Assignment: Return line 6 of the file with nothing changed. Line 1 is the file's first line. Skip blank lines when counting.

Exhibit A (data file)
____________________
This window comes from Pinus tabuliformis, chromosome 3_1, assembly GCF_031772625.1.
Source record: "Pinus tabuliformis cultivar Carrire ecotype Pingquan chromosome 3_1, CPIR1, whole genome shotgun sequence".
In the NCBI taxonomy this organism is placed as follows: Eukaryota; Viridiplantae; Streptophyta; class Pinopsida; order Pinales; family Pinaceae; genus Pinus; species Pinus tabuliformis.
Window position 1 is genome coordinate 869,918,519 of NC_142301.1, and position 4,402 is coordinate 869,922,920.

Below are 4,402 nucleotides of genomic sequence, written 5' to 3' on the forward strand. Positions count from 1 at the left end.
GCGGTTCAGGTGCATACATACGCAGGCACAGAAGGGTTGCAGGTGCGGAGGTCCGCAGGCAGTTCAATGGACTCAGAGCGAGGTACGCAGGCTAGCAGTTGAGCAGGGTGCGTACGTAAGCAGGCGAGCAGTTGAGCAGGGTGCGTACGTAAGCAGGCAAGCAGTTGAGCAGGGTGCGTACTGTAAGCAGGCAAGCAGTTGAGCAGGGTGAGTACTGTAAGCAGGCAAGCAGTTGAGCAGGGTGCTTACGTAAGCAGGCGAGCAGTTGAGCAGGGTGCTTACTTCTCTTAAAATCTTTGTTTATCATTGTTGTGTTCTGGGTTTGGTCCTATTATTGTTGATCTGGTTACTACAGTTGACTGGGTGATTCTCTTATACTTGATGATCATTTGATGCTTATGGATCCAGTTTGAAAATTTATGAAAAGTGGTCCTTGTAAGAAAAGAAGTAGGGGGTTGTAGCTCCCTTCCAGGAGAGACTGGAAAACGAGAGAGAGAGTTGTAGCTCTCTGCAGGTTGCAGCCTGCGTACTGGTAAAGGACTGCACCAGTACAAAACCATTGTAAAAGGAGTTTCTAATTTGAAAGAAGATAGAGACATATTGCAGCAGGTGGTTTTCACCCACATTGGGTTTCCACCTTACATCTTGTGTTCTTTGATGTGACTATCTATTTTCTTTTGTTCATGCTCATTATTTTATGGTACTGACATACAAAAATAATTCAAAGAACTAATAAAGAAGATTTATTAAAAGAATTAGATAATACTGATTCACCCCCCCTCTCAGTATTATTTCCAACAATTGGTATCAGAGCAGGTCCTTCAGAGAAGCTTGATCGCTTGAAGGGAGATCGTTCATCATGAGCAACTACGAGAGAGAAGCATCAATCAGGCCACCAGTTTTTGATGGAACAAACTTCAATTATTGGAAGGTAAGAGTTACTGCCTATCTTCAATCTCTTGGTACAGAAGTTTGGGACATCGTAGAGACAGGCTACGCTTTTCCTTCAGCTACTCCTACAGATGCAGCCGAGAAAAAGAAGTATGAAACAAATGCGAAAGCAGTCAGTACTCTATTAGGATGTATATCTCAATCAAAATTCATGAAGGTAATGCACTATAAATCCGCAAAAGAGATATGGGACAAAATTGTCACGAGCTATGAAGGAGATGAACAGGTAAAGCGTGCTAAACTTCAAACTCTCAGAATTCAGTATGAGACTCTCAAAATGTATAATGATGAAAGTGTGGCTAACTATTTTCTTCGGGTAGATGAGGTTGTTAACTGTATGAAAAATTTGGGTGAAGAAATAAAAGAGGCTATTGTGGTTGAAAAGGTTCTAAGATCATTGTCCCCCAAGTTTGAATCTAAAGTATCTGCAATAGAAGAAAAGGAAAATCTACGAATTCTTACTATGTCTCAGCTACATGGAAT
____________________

GCGGTTCAGGTGCATACATACGCAGGCACAGAAGGGTTGCAGGTGCGGAGGTCCGCAGGCAGTTCAATGGACTCAGAGCGAGGTACGCAGGCTAGCAGTTGAGCAGGGTGCGTACGTAAGCAGGCGAGCAGTTGAGCAGGGTGCGTACGTAAGCAGGCAAGCAGTTGAGCAGGGTGCGTACTGTAAGCAGGCAAGCAGTTGAGCAGGGTGAGTACTGTAAGCAGGCAAGCAGTTGAGCAGGGTGCTTACGTAAGCAGGCGAGCAGTTGAGCAGGGTGCTTACTTCTCTTAAAATCTTTGTTTATCATTGTTGTGTTCTGGGTTTGGTCCTATTATTGTTGATCTGGTTACTACAGTTGACTGGGTGATTCTCTTATACTTGATGATCATTTGATGCTTATGGATCCAGTTTGAAAATTTATGAAAAGTGGTCCTTGTAAGAAAAGAAGTAGGGGGTTGTAGCTCCCTTCCAGGAGAGACTGGAAAACGAGAGAGAGAGTTGTAGCTCTCTGCAGGTTGCAGCCTGCGTACTGGTAAAGGACTGCACCAGTACAAAACCATTGTAAAAGGAGTTTCTAATTTGAAAGAAGATAGAGACATATTGCAGCAGGTGGTTTTCACCCACATTGGGTTTCCACCTTACATCTTGTGTTCTTTGATGTGACTATCTATTTTCTTTTGTTCATGCTCATTATTTTATGGTACTGACATACAAAAATAATTCAAAGAACTAATAAAGAAGATTTATTAAAAGAATTAGATAATACTGATTCACCCCCCCTCTCAGTATTATTTCCAACAATTGGTATCAGAGCAGGTCCTTCAGAGAAGCTTGATCGCTTGAAGGGAGATCGTTCATCATGAGCAACTACGAGAGAGAAGCATCAATCAGGCCACCAGTTTTTGATGGAACAAACTTCAATTATTGGAAGGTAAGAGTTACTGCCTATCTTCAATCTCTTGGTACAGAAGTTTGGGACATCGTAGAGACAGGCTACGCTTTTCCTTCAGCTACTCCTACAGATGCAGCCGAGAAAAAGAAGTATGAAACAAATGCGAAAGCAGTCAGTACTCTATTAGGATGTATATCTCAATCAAAATTCATGAAGGTAATGCACTATAAATCCGCAAAAGAGATATGGGACAAAATTGTCACGAGCTATGAAGGAGATGAACAGGTAAAGCGTGCTAAACTTCAAACTCTCAGAATTCAGTATGAGACTCTCAAAATGTATAATGATGAAAGTGTGGCTAACTATTTTCTTCGGGTAGATGAGGTTGTTAACTGTATGAAAAATTTGGGTGAAGAAATAAAAGAGGCTATTGTGGTTGAAAAGGTTCTAAGATCATTGTCCCCCAAGTTTGAATCTAAAGTATCTGCAATAGAAGAAAAGGAAAATCTACGAATTCTTACTATGTCTCAGCTACATGGAAT